The attitude of the Protestant Queen Elizabeth to the Catholic recusants was initially a moderate one. She wanted peace in England and her emphasis was on 'outward Conformity as opposed to Inward Conviction'. But the events of the St. Bartholomew's Day massacre which occurred on August 24 1572 were not forgotten in England. On St. Bartholomew's Day 1572 French Protestants were massacred by French Catholics in Paris. The massacre was witnessed by Sir Philip Sidney, Sir Walter Raleigh and Sir Francis Walsingham. Similar atrocities elsewhere in France result in thousands of deaths, and caused panic in England with fears of a Catholic invasion. An invasion did not materialise so the attitude of Elizabeth to English Catholics remained a moderate one. However, their were various Catholic plots which threatened the security of Queen Elizabeth and the security of English Protestants. The constant presence of Mary Queen of Scots presented a focal point for Catholic plots and conspiracies. The threat from English Catholics and Catholics from abroad increased the earlier Recusancy Laws and punishments were made harsher towards the end of Queen Elizabeth's reign.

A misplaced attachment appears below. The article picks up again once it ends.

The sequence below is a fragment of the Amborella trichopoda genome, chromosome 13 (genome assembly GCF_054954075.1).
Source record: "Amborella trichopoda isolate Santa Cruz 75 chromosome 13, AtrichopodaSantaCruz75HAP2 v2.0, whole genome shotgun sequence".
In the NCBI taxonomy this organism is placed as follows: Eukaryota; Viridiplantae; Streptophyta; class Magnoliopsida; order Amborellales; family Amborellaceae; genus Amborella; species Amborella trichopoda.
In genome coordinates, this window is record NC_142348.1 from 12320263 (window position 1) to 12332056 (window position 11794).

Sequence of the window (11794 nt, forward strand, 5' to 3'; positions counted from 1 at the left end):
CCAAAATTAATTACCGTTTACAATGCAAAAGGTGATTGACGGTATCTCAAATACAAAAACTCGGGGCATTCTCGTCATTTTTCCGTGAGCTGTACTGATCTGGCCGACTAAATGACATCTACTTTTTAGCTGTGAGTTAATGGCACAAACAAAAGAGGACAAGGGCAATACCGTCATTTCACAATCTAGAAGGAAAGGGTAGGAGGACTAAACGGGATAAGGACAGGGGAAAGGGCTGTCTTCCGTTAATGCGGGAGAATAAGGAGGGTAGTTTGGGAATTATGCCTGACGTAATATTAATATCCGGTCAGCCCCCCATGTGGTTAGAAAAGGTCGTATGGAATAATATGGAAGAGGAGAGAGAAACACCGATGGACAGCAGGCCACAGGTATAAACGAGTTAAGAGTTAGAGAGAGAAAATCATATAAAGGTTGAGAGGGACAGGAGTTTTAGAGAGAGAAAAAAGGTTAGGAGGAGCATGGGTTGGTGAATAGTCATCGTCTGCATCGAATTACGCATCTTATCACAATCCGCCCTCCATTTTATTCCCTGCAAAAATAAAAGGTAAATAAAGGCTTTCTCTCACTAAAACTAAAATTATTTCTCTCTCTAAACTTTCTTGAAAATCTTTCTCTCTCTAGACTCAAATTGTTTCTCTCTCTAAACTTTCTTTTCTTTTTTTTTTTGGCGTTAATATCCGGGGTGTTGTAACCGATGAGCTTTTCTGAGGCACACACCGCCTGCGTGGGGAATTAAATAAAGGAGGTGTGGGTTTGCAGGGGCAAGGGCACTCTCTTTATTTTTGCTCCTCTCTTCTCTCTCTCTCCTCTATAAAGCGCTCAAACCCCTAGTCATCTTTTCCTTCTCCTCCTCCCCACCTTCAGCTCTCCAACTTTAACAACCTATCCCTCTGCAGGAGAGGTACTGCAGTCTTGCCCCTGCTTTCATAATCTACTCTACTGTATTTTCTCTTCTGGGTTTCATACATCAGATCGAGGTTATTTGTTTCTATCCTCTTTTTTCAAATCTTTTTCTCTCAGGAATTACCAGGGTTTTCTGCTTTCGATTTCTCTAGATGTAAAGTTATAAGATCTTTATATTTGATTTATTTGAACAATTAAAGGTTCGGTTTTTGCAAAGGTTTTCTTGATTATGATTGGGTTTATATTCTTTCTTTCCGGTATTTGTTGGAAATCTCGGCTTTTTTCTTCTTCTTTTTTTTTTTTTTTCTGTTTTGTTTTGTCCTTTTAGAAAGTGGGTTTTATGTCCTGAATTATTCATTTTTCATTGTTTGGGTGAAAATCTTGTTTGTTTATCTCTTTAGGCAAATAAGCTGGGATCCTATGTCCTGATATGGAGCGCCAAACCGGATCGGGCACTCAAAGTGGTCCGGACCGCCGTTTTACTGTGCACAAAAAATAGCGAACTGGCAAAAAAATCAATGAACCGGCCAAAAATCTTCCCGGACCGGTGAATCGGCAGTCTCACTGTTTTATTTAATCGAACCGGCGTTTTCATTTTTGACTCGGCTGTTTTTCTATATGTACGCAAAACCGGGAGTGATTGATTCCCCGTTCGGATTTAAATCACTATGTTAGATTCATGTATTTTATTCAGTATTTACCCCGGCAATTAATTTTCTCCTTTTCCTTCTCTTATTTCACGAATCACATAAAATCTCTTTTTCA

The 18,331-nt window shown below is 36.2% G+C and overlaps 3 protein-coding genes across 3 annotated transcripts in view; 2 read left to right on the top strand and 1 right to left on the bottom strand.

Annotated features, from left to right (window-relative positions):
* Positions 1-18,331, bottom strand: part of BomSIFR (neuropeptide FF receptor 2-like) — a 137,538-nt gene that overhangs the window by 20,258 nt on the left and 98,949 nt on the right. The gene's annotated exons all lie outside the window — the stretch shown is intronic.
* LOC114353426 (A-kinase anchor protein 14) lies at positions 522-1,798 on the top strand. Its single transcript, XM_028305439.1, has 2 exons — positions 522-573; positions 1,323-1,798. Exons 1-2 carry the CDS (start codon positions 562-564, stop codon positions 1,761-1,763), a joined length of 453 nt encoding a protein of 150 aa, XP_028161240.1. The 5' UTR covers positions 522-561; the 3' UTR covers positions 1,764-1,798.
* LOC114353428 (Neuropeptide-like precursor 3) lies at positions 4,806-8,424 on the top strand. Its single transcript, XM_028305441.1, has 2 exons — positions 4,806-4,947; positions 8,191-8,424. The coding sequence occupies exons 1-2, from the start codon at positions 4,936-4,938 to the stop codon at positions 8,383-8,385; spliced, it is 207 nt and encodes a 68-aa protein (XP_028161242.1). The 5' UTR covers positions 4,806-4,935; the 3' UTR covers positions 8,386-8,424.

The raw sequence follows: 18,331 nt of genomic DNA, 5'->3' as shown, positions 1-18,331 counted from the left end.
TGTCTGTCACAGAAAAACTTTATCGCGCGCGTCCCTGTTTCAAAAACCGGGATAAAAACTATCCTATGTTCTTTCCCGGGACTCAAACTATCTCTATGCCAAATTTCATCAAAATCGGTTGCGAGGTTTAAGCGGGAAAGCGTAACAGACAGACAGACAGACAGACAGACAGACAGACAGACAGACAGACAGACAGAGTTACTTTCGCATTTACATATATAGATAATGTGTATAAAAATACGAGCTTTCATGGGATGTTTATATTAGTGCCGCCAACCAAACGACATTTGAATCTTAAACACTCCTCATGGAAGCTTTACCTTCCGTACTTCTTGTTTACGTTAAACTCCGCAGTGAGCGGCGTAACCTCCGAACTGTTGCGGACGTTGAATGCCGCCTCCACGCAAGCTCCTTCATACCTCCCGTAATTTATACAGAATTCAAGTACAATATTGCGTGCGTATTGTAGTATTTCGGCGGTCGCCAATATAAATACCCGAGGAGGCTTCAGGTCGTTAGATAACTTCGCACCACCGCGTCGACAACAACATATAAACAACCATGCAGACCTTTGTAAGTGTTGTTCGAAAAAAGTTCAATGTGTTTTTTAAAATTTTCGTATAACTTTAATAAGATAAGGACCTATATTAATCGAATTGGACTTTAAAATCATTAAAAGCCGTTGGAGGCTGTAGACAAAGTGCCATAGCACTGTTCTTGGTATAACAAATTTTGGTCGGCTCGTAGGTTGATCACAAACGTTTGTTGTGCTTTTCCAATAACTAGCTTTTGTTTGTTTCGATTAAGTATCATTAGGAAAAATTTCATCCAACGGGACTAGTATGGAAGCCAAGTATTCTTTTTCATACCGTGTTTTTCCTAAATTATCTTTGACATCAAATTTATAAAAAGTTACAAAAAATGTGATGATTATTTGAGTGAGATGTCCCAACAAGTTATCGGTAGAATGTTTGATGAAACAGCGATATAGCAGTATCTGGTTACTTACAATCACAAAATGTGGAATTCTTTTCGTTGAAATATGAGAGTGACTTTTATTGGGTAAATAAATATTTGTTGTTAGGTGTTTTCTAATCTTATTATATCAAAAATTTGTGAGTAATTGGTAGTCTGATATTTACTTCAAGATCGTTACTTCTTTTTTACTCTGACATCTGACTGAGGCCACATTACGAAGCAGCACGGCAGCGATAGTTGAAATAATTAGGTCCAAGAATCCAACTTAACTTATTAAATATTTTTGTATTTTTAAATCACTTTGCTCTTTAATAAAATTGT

Punishments of Elizabethan Recusants
The strict Recusancy Laws imposed by the 1559 Act of Uniformity resulted in various punishments for Catholic recusants. Additional Justices of the Peace were appointed in all areas of England who produced Recusancy lists which supplied the government details of Catholic recusants.
- People who held, or attended private masses, were to be punished by imprisonment
- Initially recusants were fined twelve shillings for non attendance of church
- The harsher Recusancy laws increased the fine to a massive twenty pounds a month
- Non payment of fines resulted in imprisonment
Facts about Elizabethan Recusants and the Recusancy Laws
Additional details, facts and information about other Elizabethan Laws in Elizabethan England can be accessed via the Elizabethan Era Sitemap.